Everyone has a different grocer chain where they reside. In southeastern Pennsylvania the biggest chain was Redner’s Warehouse Markets, a unique style of market that actually was fashioned like a warehouse, with dramatically reduced prices centered around wild promotions that many modern-day couponers would implode upon seeing. Once a week my mom and I would go to the local Redner’s by our house, just a few miles from our house in the suburbs. Sure, many localities were wowed by the new Walmart that had opened the previous year just a half mile away. Still, while we occasionally dopped around the House Sam Built, we still purchased our groceries at the local supermarket. We entered the market by produce and actually walked up and down each aisle, my mom marking items off handwritten list. We were always on a routine, getting the essentials needed to make three square meals a day plus snacks.
On one such trip, on a chilly April afternoon, we made our usual Saturday afternoon jaunt to the store. The shopping cart was full with food, yet my stomach wasn’t rumbling to be satisfied. Rather, as we were walking past the magazine rack, something caught my eye. There was a four-sided spinner planted just off the aisle, different novels screaming to be bought and read leisurely. My eye caught the image of Michael Keaton dressed as Batman. It was the novelization for the forthcoming Tim Burton sequel.
“I want that,” I said to my mom, stopping in my tracks and pointing at the cover. “Mom, I want that book.”
I remember she looked down at me (I was just seven years old and still short enough to rise to below my mom’s shoulders) and grimaced. “Jerrold, you can’t read that.”
Like any disciplined seven year old would do in that day – unlike now, where most kids would exhume a temper tantrum of Hulk-like proportions – my lips contorted in a way my lower lip bust outwards, lips still sealed, letting my body language do the talking. I was already an avid reader in my young age, but the novelization was wholly different than anything I had skimmed before.
My mom removed the book from its socket, flipping to the back cover. “Jerrold, this book is 246 pages. You can’t read this.”
“Yes, I can. I’ll read every word, I swear it.” I looked up and beamed. I meant it.
She looked at me and just shrugged. I recall that she bet (not actually bet mind you) I couldn’t read the entire book in time for the movie’s release in June. Yet, my persistence paid off. She placed the book on the belt and bought it for me. The cover price was $4.99. I had just two months to prove that I wasn’t being a faker and simply wanting the book because Batman, of all people, graced the cover.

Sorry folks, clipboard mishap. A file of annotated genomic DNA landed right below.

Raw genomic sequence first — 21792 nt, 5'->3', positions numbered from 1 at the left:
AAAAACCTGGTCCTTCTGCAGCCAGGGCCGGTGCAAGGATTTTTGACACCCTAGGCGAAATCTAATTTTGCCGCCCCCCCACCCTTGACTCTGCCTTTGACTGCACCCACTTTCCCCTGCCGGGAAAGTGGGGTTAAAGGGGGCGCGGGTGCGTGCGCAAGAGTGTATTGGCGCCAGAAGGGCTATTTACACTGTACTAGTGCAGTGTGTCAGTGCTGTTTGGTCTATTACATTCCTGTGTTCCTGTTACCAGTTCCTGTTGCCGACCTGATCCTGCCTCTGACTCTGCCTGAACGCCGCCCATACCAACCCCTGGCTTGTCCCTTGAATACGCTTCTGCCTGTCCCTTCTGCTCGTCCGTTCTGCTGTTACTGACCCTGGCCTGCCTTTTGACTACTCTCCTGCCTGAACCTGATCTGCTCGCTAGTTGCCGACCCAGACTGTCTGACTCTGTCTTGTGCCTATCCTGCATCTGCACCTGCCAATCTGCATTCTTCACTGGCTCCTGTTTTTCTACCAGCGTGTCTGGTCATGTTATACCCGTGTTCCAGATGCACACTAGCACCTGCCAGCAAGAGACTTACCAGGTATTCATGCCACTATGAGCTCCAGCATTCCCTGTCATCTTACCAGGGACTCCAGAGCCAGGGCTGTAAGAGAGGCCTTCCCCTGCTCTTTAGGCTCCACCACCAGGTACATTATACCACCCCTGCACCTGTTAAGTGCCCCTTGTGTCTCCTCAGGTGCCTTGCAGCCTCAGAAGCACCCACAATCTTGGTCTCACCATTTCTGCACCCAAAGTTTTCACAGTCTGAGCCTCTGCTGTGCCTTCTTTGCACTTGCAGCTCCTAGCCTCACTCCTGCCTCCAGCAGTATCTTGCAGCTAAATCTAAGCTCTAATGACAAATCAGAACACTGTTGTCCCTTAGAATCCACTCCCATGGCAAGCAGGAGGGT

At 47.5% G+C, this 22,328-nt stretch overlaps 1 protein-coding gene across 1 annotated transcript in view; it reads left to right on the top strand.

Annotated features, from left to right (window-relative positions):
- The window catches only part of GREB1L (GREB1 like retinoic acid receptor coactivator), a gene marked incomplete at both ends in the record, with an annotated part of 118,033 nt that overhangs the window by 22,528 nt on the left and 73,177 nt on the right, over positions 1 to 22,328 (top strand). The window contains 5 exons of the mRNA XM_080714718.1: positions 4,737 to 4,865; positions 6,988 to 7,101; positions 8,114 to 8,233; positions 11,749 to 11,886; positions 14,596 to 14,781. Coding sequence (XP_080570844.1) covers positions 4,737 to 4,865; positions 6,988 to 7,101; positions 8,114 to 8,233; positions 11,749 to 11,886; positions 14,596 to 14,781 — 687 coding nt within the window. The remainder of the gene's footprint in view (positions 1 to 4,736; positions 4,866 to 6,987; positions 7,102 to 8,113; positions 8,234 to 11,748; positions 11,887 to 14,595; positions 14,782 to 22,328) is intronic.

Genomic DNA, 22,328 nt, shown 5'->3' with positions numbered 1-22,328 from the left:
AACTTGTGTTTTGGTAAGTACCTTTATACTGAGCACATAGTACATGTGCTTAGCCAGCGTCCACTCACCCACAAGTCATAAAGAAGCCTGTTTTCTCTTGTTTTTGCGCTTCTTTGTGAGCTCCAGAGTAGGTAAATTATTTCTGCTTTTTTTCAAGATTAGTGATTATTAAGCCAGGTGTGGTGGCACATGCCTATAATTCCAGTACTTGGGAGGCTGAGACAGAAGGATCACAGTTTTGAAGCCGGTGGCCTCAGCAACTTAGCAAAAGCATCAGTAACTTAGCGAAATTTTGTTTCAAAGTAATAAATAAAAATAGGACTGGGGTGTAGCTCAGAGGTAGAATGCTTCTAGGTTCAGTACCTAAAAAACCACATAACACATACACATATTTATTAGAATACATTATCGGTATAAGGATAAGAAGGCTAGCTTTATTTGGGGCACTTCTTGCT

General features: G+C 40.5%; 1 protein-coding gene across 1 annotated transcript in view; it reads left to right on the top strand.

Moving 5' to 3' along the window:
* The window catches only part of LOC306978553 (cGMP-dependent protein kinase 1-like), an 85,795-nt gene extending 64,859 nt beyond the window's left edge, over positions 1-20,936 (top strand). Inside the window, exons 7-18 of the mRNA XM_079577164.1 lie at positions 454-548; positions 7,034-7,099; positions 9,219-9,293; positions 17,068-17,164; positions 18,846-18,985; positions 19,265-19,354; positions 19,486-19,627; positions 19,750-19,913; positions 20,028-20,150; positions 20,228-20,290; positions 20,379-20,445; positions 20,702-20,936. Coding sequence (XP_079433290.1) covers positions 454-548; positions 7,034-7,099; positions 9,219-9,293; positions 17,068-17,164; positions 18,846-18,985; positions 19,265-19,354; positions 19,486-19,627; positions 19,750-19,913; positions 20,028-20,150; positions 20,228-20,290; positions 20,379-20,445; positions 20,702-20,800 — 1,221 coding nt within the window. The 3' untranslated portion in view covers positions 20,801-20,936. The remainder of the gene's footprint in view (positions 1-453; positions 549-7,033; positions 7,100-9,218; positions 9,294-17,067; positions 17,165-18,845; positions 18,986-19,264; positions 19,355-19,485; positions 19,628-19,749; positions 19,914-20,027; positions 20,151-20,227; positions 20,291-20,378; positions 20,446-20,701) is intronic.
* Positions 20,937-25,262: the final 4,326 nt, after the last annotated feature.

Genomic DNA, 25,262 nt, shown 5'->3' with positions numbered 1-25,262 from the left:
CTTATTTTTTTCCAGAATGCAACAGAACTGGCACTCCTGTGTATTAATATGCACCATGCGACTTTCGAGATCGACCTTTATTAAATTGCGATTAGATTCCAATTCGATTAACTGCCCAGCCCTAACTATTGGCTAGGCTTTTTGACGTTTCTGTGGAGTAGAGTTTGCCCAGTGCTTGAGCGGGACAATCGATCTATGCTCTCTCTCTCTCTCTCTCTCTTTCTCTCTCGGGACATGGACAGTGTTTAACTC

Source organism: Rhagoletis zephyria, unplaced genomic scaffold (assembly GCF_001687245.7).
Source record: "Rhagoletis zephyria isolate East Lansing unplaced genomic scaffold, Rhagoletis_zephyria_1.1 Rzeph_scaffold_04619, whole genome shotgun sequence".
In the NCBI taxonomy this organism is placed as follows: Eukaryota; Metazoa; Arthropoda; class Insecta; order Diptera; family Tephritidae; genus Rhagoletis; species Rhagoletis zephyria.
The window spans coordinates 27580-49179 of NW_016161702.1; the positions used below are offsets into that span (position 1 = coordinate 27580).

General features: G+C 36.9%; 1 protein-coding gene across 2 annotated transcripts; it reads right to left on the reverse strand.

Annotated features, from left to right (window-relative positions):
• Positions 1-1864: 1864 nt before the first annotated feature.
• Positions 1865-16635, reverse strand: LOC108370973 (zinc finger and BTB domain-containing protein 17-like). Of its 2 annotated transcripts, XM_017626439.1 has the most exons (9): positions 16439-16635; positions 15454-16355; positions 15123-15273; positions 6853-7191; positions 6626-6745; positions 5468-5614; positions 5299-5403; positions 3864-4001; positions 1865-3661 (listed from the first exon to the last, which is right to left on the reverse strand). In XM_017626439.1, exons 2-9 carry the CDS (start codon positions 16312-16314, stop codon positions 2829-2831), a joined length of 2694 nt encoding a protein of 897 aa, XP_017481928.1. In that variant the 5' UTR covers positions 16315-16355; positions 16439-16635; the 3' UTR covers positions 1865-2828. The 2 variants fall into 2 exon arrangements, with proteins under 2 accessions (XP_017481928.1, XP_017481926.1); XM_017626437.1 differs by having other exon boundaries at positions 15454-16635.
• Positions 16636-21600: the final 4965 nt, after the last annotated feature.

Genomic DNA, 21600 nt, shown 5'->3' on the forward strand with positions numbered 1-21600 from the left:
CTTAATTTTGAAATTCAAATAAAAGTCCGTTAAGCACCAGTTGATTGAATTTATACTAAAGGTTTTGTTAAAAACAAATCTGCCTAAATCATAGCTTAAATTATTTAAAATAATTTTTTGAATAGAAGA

In the following weeks. I took bits out of each day to read what author Craig Shaw Gardner had adapted from the screenplay. (Alright, I was too much a novice to know what a movie screenplay was, but I at least know that Tim Burton was directing the sequel.) I read a chapter a day in the evening, sometimes two. The font was the smallest I had ever read up to that point in my childhood, probably a diminutive size 6 font, the words mashed together in intricate vocabulary that made me consult our dictionary frequently. I didn’t struggle, I didn’t quit. I persisted, I maintained my goal. I was going to read that entire book before the movie released.
Batman Returns came out on June 16th, 1992. (How novel is today that, not only is today the 25th anniversary, but literally the same day the movie hit theaters?) I was out of school for the summer, the only goal in my mind to just relax and not have to worry about homework due at 8:30am the very next day. The first item on my to-do list was to go to see Batman Returns in theaters, not because I wanted to with every fiber in my being but because I wanted to show my mom what I had accomplished by finishing the novelization. I didn’t just .
With popcorn and soda in hand, one sunny steamy June afternoon we entered the dark Fox theater (still very much intact to this day, only the seats receiving the real face lift) and took our seats. The lights dimmed and Danny Elfman’s iconic score pumped through the speakers. My eyes widened to see Batman finally take the fight to the Cat and the Penguin. As the movie unfolded, I learned that much of the material in the book wasn’t even in the movie itself, facts that I would learn as I became older and more intrigued by movie-making as I matured into a young adult.